This summer, I will graduate from with a bachelor’s degree in Geology, and then begin a Master’s program in Elementary Education. My favorite thing about being a Geology student was the fact that we had so many opportunities to learn in hands-on settings, from taking field trips to just getting to hold different rocks and fossils in the lab. As a future educator, this experience showed me exactly how important it is for science instruction to involve meaningful and tangible experiences for students, not just lectures. For the last few months, I have been working on an independent study project with two graduate students, Jen and Maggie. To combine my passion for education with my love of geology, we decided to assemble a set of resources that educators can use to effectively integrate fossils into the K-12 classroom as an educational tool.
Paleontology education is a great way for students of all ages to learn about Geology. The use of fossils makes learning fun and hands-on. For many students, the thought of fossils brings to mind images of giant dinosaur skeletons. However, most of the fossils discovered by paleontologists are very small!
Microfossils like foraminifera, or forams, have so many exciting uses for the scientific community. These planktonic marine organisms are usually the size of a grain of sand. They’re small, but mighty! Due to their small size, it can be difficult and expensive to effectively teach about forams in most classrooms. Typically, a microscope would be required to view them, but the cost of this technology is prohibitive for most school settings. Even if microscopes are present in the classroom, it can be difficult to be sure that all students are able to see and identify the specimen through the lens. In our lab, we have a set of enlarged plaster models of forams that are used to teach about the various foram morphologies (shell shapes). I think these models make great tools for teaching about microfossils, but first we needed to make them accessible for science classrooms.
By using a 3D laser scanner, we were able to make digital 3D copies of our models. With access to 3D printing technology, anyone who has these digital files can print out their own set of foram models! All of the scans that we made are able to be accessed on an amazing website called myFOSSIL. This website is a platform for social paleontology, which means that anyone can share their 2D and 3D images of fossils. These images can also be accompanied by educational resources like lesson plans. The website is completely free to use, and you are not required to set up an account in order to view any of the fossil samples. Find our 3D fossils by clicking here!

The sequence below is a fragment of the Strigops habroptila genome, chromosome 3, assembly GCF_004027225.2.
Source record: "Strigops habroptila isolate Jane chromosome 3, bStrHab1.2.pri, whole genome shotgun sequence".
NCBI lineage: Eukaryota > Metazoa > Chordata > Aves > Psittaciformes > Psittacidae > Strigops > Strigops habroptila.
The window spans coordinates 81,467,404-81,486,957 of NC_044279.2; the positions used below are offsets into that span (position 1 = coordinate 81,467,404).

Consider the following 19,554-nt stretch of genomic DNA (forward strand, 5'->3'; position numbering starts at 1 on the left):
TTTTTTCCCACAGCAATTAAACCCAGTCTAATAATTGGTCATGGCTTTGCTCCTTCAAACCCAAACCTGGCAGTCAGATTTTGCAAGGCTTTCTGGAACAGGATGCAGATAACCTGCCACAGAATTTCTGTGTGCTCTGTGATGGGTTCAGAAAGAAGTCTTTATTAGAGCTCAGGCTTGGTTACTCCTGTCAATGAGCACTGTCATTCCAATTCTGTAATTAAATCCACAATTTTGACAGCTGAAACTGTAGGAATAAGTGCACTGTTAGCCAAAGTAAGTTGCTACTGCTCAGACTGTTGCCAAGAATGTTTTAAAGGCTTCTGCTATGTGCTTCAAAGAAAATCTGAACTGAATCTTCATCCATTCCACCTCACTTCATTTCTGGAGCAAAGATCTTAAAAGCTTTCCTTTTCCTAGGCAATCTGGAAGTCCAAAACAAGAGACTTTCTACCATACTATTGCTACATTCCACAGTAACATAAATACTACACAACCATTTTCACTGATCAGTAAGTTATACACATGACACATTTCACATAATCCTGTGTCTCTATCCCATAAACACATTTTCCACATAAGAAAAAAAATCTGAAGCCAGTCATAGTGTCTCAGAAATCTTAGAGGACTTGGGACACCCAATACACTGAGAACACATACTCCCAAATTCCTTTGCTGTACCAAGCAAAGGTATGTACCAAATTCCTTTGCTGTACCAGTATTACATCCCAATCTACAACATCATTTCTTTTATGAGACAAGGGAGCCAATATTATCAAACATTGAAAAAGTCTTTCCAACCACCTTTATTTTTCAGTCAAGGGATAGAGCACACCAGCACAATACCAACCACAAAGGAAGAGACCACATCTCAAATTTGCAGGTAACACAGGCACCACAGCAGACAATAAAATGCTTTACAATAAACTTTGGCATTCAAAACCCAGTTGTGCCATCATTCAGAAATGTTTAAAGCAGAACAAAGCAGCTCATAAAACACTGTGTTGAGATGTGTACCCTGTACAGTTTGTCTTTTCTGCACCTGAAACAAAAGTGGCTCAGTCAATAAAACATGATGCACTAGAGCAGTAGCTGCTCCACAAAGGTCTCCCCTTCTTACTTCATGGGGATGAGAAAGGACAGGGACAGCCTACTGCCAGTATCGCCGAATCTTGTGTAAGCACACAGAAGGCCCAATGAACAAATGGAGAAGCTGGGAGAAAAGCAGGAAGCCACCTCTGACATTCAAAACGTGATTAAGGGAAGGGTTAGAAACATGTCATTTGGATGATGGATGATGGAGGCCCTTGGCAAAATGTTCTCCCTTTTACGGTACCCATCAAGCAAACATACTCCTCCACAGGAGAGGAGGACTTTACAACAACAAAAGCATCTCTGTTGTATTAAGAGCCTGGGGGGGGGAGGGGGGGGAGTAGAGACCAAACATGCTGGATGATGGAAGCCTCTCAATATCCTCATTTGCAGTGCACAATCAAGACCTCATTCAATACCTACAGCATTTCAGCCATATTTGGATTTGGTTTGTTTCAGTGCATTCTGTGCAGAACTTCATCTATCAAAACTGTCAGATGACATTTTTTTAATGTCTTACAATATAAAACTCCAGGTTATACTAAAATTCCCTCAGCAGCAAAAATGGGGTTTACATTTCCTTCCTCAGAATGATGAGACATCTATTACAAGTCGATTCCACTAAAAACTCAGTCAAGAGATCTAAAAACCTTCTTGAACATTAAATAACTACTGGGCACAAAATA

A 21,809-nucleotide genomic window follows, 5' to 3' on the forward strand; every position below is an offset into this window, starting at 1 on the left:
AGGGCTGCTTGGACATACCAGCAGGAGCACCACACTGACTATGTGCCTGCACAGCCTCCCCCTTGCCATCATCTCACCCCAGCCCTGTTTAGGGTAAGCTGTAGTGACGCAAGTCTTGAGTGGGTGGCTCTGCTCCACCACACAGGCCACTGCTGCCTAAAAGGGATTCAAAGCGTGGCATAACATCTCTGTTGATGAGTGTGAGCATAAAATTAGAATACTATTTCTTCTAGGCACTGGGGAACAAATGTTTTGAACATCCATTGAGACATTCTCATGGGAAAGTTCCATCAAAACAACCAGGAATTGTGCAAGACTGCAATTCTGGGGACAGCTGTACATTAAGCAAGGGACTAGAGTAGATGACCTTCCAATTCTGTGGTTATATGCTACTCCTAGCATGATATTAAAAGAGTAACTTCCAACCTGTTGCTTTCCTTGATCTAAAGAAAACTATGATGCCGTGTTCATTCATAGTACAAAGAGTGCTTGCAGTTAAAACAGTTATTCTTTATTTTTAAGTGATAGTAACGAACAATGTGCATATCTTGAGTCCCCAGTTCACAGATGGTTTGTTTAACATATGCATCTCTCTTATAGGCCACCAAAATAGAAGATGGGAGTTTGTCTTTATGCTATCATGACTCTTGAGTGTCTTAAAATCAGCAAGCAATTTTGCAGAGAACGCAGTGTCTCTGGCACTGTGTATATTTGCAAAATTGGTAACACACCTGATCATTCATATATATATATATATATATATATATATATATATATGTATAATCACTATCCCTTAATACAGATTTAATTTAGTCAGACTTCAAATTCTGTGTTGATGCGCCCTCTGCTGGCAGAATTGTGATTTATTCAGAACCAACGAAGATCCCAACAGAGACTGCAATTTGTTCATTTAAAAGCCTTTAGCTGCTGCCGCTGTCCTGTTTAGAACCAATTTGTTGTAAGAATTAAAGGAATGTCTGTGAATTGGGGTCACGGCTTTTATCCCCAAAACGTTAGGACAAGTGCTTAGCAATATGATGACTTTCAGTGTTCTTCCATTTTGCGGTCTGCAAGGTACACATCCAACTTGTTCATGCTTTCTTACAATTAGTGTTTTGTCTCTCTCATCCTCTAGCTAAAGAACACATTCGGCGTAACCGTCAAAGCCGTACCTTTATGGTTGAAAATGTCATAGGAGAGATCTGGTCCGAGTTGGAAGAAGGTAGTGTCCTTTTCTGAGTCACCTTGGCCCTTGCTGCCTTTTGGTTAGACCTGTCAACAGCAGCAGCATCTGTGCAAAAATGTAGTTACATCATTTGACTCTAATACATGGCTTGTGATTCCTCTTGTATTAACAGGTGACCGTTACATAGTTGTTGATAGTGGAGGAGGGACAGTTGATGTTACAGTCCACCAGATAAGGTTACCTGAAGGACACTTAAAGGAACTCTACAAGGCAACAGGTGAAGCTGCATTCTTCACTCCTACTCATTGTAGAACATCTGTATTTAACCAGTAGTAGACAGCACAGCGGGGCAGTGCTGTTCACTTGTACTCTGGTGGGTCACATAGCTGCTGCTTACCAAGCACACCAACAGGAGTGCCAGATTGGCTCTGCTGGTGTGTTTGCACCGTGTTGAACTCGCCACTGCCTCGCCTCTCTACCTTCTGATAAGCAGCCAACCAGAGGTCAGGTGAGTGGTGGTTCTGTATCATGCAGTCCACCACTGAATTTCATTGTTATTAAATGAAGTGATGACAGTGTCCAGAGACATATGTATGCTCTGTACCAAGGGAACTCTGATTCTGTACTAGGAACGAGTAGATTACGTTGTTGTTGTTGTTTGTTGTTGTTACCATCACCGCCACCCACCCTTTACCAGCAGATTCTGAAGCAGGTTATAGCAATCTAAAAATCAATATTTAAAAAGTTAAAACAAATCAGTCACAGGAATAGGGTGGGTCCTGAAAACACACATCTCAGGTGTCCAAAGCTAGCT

Foraminifera in the classroom
To go along with our foram models, we created several lesson plans to guide educators through these resources. All of the lesson plans are written in order to be used with a variety of age groups. The subjects include introductory information about forams, an ecology lesson, and a high-school focused lesson on paleoclimatology. We even wrote one lesson that focuses more on English Language Arts (ELA) skills for younger students, by discussing science content, and diversity in science, through an ELA lens. The goal with these lessons is for each to be accessible to a wide range of ages and ability levels. For middle and high school students, there are a wide range of expectations for students to understand science concepts. These are outlined in the Next Generation Science Standards, and cover topics from earth science, to biology, and even engineering. These were a little easier to touch on in our lessons because 6-12 grade students have distinct and exciting milestones that they are expected to reach in their scientific development. However, for K-5 grade students, science classes are more about setting a foundation to build upon later. For this reason, elementary lessons about forams focus more on teaching students to think, research and communicate like a scientist would, using Common Core Standards as a framework. The amount of detail that each teacher decides to go into on science concepts can vary by age, ability, and other factors that we could talk about all day. However, having the opportunity to do hands-on activities with data and fossil models is a great opportunity, and a lasting experience. While high school classes might focus on more formal research projects, elementary classes could dress up like scientists to tell their classmates and parents about what they learned. There are so many possibilities!
As a science teacher in training, this project was tremendously helpful for me in thinking about the expectations that I might have for my future students and planning for the ways that I could differentiate these resources to be exciting and educational for students across all ages and abilities. I also think that using these lessons in any classroom would help other teachers to delve into the ways that we teach students to think of themselves. Some of our students are encouraged to pursue science from a very early age, others are not. With these resources, there are fewer barriers to accessing science education. On a large scale, this could be an amazing stepping stone for a future generation of scientists. On a small scale, I feel like I was able to better myself by working on this project, and I hope you enjoyed hearing about it.
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